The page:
As Mother's Day nears, newspapers, magazines and TV shows are crowded with ads, encouraging sons, daughters and spouses to buy gifts for mom. But for hundreds of thousands of mothers, what they want most can't be purchased and gift-wrapped. These women are preparing to visit the nation's capital on Mother's Day to demand that Congress give their kids a safer world.
Never underestimate the power of mothers! That's what Donna Dees-Thomases says whenever she recalls the events that turned her into an anti-gun violence advocate.
"Well, it was in 1999. At that time I was working as a publicist for the Late Show with David Letterman. I was a publicist for comedy gags, never thought I'd take something like this on. Then, there was a shooting in California. The kids who were shot were the same age as my two children. I thought, 'a mom's got to do what a mom's got to do.' I called my best five women friends and asked them to help me organize a march. No one said I was crazy. They said 'What can we do to help?' and they did," she explains.
After nine months of mobilizing and energizing, about 750,000 anti-violence demonstrators - mothers, and their families and friends - were walking together down the national mall in Washington D.C. Ms. Dees-Thomases likens the first so-called "Million-Mom March" to giving birth for the first time.
"We were excited, we were enthusiastic. We cried. We were nervous," she says. "We were in a constant state of panic. We didn't know what we were doing. We gave a birth to really the largest march ever in Washington."
In 2001, the Million Mom March organization merged with the Brady Campaign to Prevent Gun Violence. Both groups are working to raise awareness about the upcoming Mother Day's march. Brady Campaign spokesman Rob Wilcox says this time, the march has a specific goal: mobilizing public support to renew the ban on the sale of assault weapons, which is set to expire this September.
"President Clinton signed the assault weapons ban into law in 1994 as part of a larger overall crime package. There was a tenure set provision and we've seen the law being very effective, we've seen the number of the assault weapons traced to crime decreased by 66% since the law was enacted and every major law enforcing organization is back on board asking for renewal. So we just urge President Bush to act on his 2000 campaign promise to renew this law," he explains.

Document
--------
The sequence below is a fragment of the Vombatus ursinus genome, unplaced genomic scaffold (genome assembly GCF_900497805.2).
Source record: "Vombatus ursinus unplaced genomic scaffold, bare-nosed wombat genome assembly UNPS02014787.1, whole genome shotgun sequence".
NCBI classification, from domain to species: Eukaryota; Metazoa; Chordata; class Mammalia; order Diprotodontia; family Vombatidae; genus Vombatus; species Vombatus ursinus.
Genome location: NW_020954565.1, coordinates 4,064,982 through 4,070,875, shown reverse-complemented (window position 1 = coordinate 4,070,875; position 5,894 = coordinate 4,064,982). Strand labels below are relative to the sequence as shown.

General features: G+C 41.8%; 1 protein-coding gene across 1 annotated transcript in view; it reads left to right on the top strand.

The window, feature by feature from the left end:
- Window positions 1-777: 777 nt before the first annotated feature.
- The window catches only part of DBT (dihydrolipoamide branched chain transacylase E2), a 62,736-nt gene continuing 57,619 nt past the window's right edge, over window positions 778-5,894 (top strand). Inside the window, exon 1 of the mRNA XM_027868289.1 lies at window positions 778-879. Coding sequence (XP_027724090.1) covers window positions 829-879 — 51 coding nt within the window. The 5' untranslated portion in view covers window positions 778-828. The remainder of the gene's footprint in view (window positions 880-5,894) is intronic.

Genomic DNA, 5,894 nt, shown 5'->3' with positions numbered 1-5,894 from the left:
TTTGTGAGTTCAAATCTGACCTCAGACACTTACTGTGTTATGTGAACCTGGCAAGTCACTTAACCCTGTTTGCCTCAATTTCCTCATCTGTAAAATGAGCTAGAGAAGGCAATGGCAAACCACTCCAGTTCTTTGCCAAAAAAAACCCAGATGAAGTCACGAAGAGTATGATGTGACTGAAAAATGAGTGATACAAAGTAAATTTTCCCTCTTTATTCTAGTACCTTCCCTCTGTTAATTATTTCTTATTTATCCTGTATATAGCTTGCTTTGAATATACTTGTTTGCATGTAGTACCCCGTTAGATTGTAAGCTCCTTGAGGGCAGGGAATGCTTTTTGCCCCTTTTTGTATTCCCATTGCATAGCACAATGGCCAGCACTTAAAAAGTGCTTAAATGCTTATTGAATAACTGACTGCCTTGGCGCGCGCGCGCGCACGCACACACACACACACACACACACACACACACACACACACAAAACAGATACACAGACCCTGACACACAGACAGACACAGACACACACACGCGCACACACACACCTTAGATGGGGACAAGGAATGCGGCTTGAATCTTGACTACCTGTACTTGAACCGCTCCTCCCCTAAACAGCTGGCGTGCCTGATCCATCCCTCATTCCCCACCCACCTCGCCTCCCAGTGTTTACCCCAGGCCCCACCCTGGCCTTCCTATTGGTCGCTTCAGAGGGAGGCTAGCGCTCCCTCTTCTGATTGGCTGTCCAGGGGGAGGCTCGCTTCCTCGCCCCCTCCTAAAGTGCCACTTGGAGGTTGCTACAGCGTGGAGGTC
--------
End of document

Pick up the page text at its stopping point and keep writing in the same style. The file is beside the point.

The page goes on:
The gun industry and gun advocacy groups, like the National Rifle Association, oppose any extension or expansion of the Clinton semiautomatic gun ban. But Donna Dees-Thomases is confident the second Mother's Day March will be able to counter the arguments of the powerful gun lobby.
"It's going to be at the U.S. Capitol this time. We have a smaller space, but we know we can get people there," she says. "Quite ironically, guns are not allowed at the U.S Capitol, where lawmakers work. So we have the right to demand the same kind of protection our lawmakers have."
She considers the Mother's Day March, the mothers' gift to America's younger generation.
"We owe it to their future that we don't live in a society where everybody is armed to the teeth with AK-47s and Uzis. This is not how we want to live in America," she says.
Whether it's about controlling guns, improving school lunches or cleaning up a park, Donna Dees-Thomases says mothers can always bring about the desired change. In her book, Looking for a Few Good Moms: How one Mother Rallied a Million Others against the Gun Lobby, she explains the power of women working together.
"They don't mind if they're not in charge, women don't have to be the boss. They just want to get the job done. Women would just pick the phone and call their five best friends to ask for help. That's how this march was put together. So, five women can really change the world in this country."
While thousands of mothers get ready to hit the road, Ms. Dees-Thomases urges those who can't join the march to go online and sign a petition demanding the ban on assault weapons be extended. After Mother's Day, the Million Mom March will continue its efforts raise awareness about the legislation with a four-month campaign across the country.